Being a racial minority is not easy. Aside from a lack of representation, seeing your culture appropriated and your voice interpreted as either for or against the state (e.g. Colin Kaepernick) can make you wonder if your voice is valued as a minority. All too often the black artistic voice is either silenced or used to appropriate black culture, leaving a barren hole in modern television and film. In a time when black voices are needed to tell black stories, FX’s “Atlanta” provides a voice both needed and all-too-often unheard.
Creator Donald Glover (from “Community”; also known as Childish Gambino) along with Stephen Glover (writer and brother) and Hiro Matai (director) have continued to push the creative bounds of the 10 p.m. slot. “Atlanta” takes a surreal look into the mind of Glover, telling the story of Earnest “Earn” Marks (Glover), an unemployed Princeton dropout managing his rapper and cousin Alfred “Paperboi” Miles (Bryan Tyree Henry), while raising his daughter with on-again-off-again girlfriend Vanessa “Van” Keefer (Zazie Beetz). Earn and Paperboi are joined by Darius (LaKeith Stanfield) who is Paperboi’s roommate, assistant and stoned clairvoyant. While the plot maintains a steady pulse, Glover uses it as a literary element instead of an overarching narrative. Episodes will often intertwine general plot points whilst tackling pressing social issues.
The season finale, “The Jacket” showed Earn retracing his steps from the night before in search of his jacket. After converging with Paperboi and Darius, Earn finally locates and sets a meeting point with the Uber driver who had his jacket. Upon arriving at his Uber driver’s home, Paperboi senses the serenity of the suburban streets in high afternoon as unsettling. Paperboi, Earn and Darius are quickly pulled over with the assumption a drug deal will take place with their Uber driver from the night before. Once the driver is located, coincidentally wearing Earn’s jacket, police shoot him as he runs away. Paperboi, Earn and Darius look with surprised indifference, as if they’ve been desensitized to police brutality. The scene is highlighted by Earn casually asking a DEA agent to search the jacket pockets on the body as his family and police look on.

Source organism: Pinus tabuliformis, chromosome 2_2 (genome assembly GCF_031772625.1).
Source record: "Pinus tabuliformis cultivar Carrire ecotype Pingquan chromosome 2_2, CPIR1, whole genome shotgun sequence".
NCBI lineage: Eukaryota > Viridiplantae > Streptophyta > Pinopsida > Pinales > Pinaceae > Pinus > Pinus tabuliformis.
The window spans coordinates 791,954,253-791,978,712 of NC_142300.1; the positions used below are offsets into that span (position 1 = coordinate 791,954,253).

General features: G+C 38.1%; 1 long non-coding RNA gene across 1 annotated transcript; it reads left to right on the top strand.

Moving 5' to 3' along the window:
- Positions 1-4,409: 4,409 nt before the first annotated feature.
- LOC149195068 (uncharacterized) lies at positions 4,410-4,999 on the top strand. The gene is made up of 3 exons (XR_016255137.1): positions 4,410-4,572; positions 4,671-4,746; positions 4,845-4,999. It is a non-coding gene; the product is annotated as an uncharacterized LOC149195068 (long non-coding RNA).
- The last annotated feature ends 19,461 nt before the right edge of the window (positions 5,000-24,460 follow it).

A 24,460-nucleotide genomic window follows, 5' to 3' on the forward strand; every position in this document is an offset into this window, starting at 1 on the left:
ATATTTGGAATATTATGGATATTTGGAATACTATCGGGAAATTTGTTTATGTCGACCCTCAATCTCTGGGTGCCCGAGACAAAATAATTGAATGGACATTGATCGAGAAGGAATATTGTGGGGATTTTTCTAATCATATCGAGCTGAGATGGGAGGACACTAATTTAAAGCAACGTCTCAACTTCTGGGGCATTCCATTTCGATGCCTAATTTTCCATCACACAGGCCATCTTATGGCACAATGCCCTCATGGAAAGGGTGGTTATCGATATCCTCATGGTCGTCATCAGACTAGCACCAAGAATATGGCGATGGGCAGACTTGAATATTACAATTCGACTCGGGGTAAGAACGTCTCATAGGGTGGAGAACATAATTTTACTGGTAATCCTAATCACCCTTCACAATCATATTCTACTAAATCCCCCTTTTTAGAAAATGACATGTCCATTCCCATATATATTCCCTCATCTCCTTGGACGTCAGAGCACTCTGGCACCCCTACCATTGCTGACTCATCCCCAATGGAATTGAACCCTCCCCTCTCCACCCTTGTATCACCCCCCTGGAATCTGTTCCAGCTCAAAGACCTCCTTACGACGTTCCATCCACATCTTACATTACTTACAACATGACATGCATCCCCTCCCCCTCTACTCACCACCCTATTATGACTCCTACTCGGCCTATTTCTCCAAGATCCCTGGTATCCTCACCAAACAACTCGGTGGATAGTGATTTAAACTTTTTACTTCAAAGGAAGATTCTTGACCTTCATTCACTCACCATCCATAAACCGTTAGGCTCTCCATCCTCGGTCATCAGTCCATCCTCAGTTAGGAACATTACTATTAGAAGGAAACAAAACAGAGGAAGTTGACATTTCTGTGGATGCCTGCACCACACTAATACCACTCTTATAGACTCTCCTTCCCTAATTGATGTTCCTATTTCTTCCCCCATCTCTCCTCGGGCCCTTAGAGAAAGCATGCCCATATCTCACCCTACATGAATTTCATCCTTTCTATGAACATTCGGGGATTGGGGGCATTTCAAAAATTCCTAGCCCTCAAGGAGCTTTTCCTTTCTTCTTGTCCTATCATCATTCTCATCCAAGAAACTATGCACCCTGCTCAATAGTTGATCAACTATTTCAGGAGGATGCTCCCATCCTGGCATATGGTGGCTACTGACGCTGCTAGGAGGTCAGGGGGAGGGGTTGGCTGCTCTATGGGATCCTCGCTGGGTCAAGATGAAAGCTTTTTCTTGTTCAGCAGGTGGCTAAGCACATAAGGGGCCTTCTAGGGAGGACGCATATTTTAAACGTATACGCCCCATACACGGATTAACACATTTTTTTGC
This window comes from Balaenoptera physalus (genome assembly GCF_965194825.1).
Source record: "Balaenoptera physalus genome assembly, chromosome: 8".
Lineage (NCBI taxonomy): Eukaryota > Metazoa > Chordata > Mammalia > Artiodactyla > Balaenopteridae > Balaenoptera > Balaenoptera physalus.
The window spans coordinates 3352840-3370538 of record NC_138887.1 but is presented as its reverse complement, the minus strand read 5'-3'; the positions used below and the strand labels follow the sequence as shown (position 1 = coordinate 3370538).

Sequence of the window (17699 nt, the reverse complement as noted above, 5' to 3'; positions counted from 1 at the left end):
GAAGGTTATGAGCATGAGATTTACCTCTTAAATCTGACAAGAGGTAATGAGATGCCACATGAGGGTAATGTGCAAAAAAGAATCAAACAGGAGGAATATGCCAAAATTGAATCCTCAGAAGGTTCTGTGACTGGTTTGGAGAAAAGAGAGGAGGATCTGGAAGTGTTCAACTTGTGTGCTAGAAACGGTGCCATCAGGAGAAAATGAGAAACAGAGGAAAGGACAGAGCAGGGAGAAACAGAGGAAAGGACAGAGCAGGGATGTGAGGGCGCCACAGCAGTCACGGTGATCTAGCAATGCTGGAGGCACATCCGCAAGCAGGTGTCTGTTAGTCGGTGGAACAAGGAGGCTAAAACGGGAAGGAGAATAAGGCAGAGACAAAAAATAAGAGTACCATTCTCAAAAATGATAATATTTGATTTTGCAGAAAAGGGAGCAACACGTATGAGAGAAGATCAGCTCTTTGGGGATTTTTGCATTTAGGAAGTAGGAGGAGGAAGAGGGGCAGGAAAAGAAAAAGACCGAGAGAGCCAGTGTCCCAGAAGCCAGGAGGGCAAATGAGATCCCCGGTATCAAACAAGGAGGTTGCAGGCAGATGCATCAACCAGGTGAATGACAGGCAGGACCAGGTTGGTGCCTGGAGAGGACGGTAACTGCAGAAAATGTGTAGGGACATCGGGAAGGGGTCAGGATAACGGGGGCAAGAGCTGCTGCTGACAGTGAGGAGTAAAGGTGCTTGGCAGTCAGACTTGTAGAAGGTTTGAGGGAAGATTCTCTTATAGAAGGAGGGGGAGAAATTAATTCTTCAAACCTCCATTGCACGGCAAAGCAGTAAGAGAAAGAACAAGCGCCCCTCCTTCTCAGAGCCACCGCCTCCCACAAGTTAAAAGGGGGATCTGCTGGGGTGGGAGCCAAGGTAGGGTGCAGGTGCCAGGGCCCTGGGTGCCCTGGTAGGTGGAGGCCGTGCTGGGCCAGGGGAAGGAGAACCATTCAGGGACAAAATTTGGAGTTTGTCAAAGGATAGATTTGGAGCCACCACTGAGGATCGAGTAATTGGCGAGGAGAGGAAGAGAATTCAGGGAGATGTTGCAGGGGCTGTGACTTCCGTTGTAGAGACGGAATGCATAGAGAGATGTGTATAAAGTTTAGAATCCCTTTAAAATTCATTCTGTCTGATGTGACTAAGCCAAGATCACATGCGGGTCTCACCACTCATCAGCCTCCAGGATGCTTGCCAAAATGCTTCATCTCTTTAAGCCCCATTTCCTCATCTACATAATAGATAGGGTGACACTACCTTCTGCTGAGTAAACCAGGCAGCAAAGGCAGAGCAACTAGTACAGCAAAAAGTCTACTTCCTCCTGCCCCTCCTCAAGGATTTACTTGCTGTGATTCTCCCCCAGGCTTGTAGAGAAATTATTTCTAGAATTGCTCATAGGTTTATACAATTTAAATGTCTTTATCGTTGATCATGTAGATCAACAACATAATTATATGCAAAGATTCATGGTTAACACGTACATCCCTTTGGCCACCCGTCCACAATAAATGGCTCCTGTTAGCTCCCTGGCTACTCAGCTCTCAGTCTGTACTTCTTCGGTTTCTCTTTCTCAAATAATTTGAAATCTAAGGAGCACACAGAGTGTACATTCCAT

This ironic humor during an emotional event highlights the talent of Atlanta’s writers and actors. Strong casting also provides layers to characters where one’s actions, such as Paperboi’s occasional violent streak, doesn’t necessarily define their existence, but how they manage to survive their exploits. Scenes are directed in a minimalist, yet meticulous manner that allows main characters to fall back and lets supporting characters add to the smorgasbord of visual poetry. Combined, the result is a piece of work that makes the viewer ask uncomfortable questions that evaluate one’s identity and value in American society.
The second-to-last episode, “Juneteenth,” written by Stefani Robinson, used this storytelling style to discuss privilege. The episode begins with Van picking up Earn from a late night fling’s house half-high and half-indifferent to the idea of putting on a face for strangers. Quick, sharp banter between the two on the drive there tease issues black women face daily with hair and the non-nuclear family structure. Throughout the scene, Van and Earn continually feel the need to use their daughter Lonnie to validate and justify their attendance at Janicza Bravo’s (director) sensationalized rendition of a Juneteenth celebration that functioned as a hilarious, yet purposeful way of directing the story. Throughout the episode, Van is continually and subtly reminded that her worth is attached to the socioeconomic status of her husband (her bourgeois African-American girlfriend isn’t aware he dropped out) even asking Earn, “Do you think I’m happy having to prostitute myself for an opportunity? Do you think that I am happy that I need you here in order to do that? Can we for once just pretend that we aren’t who we are?”
Meanwhile, Earn has black culture appropriated to him by their host’s Caucasian husband who views it as a hobby climaxing with a jaunty, yet tasteless rendition of a Def Jam spoken word. It becomes quickly and painfully clear that Van and Earn are both playing along in this bizarre pantomime of African-American history but this is what makes “Atlanta” incredible television: The blur between the surrealist, exaggerated plots and the accurate portrayal of human nature paint an introspective picture into Glover’s mind and how he sees race, gender and privilege impacting society. In this case, the ugly truths about privilege, a partner’s perceived value in a domestic relationship and the value of a domestic relationship to society. “Atlanta’”s foire into telling these cold truths about existing as a minority in America allow Glover and his creative team to tell these incredible, bizarre, introspective stories that represent so many other corners of American society that are disenfranchised by systematic oppression.
Glover’s casual weaving of stories of blacks, women, transsexuals, mentally disabled, poor characters almost creates a mirror effect for viewers. While the typical storytelling elements are strong, “Atlanta” tries to also paint existence into a story and provide a voice and perspective to hear from those that society usually ignores. Glover doesn’t necessarily provide the answer, but he allows us to begin searching for the answer by creating an illusory world, yet telling the real everyday stories of those whose existence is far too often devalued.